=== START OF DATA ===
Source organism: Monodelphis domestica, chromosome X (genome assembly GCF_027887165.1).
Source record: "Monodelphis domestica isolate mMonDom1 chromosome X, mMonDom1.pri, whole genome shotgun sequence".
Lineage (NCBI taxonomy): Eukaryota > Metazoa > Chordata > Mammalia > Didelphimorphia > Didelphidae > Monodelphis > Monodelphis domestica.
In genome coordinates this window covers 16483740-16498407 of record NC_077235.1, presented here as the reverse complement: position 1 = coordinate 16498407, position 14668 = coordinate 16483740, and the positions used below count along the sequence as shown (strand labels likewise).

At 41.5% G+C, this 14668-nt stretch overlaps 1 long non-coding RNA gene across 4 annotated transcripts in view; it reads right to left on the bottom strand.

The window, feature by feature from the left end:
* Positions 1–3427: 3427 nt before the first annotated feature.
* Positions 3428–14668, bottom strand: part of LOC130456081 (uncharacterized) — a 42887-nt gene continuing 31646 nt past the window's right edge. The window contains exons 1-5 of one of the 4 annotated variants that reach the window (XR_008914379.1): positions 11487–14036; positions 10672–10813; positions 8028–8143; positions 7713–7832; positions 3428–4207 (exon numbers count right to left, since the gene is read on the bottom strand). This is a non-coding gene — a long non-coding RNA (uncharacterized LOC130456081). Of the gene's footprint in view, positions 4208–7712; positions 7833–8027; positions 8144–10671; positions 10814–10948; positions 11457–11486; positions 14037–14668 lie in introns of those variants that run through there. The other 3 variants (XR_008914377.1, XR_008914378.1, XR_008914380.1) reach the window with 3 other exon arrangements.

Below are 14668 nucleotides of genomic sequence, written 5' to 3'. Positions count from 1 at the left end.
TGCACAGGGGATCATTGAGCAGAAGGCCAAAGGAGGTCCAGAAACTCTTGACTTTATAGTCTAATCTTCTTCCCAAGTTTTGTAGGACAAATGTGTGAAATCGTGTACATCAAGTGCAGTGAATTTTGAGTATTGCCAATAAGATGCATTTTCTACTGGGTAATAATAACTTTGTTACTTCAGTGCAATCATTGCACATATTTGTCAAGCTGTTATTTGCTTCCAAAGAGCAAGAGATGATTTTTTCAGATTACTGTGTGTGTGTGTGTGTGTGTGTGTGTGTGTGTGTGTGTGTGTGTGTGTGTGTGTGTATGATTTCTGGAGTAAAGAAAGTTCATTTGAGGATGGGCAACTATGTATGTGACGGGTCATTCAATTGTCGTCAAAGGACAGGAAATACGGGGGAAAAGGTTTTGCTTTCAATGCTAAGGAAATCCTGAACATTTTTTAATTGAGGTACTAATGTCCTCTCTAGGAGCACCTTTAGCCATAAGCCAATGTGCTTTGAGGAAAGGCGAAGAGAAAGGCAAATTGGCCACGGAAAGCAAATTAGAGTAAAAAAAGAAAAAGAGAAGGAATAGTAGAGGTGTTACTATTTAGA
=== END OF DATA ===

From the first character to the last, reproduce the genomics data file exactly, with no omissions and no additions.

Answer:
Source organism: Monodelphis domestica, chromosome X (genome assembly GCF_027887165.1).
Source record: "Monodelphis domestica isolate mMonDom1 chromosome X, mMonDom1.pri, whole genome shotgun sequence".
Lineage (NCBI taxonomy): Eukaryota > Metazoa > Chordata > Mammalia > Didelphimorphia > Didelphidae > Monodelphis > Monodelphis domestica.
In genome coordinates this window covers 16483740-16498407 of record NC_077235.1, presented here as the reverse complement: position 1 = coordinate 16498407, position 14668 = coordinate 16483740, and the positions used below count along the sequence as shown (strand labels likewise).

At 41.5% G+C, this 14668-nt stretch overlaps 1 long non-coding RNA gene across 4 annotated transcripts in view; it reads right to left on the bottom strand.

The window, feature by feature from the left end:
* Positions 1–3427: 3427 nt before the first annotated feature.
* Positions 3428–14668, bottom strand: part of LOC130456081 (uncharacterized) — a 42887-nt gene continuing 31646 nt past the window's right edge. The window contains exons 1-5 of one of the 4 annotated variants that reach the window (XR_008914379.1): positions 11487–14036; positions 10672–10813; positions 8028–8143; positions 7713–7832; positions 3428–4207 (exon numbers count right to left, since the gene is read on the bottom strand). This is a non-coding gene — a long non-coding RNA (uncharacterized LOC130456081). Of the gene's footprint in view, positions 4208–7712; positions 7833–8027; positions 8144–10671; positions 10814–10948; positions 11457–11486; positions 14037–14668 lie in introns of those variants that run through there. The other 3 variants (XR_008914377.1, XR_008914378.1, XR_008914380.1) reach the window with 3 other exon arrangements.

Below are 14668 nucleotides of genomic sequence, written 5' to 3'. Positions count from 1 at the left end.
TGCACAGGGGATCATTGAGCAGAAGGCCAAAGGAGGTCCAGAAACTCTTGACTTTATAGTCTAATCTTCTTCCCAAGTTTTGTAGGACAAATGTGTGAAATCGTGTACATCAAGTGCAGTGAATTTTGAGTATTGCCAATAAGATGCATTTTCTACTGGGTAATAATAACTTTGTTACTTCAGTGCAATCATTGCACATATTTGTCAAGCTGTTATTTGCTTCCAAAGAGCAAGAGATGATTTTTTCAGATTACTGTGTGTGTGTGTGTGTGTGTGTGTGTGTGTGTGTGTGTGTGTGTGTGTGTGTGTGTATGATTTCTGGAGTAAAGAAAGTTCATTTGAGGATGGGCAACTATGTATGTGACGGGTCATTCAATTGTCGTCAAAGGACAGGAAATACGGGGGAAAAGGTTTTGCTTTCAATGCTAAGGAAATCCTGAACATTTTTTAATTGAGGTACTAATGTCCTCTCTAGGAGCACCTTTAGCCATAAGCCAATGTGCTTTGAGGAAAGGCGAAGAGAAAGGCAAATTGGCCACGGAAAGCAAATTAGAGTAAAAAAAGAAAAAGAGAAGGAATAGTAGAGGTGTTACTATTTAGA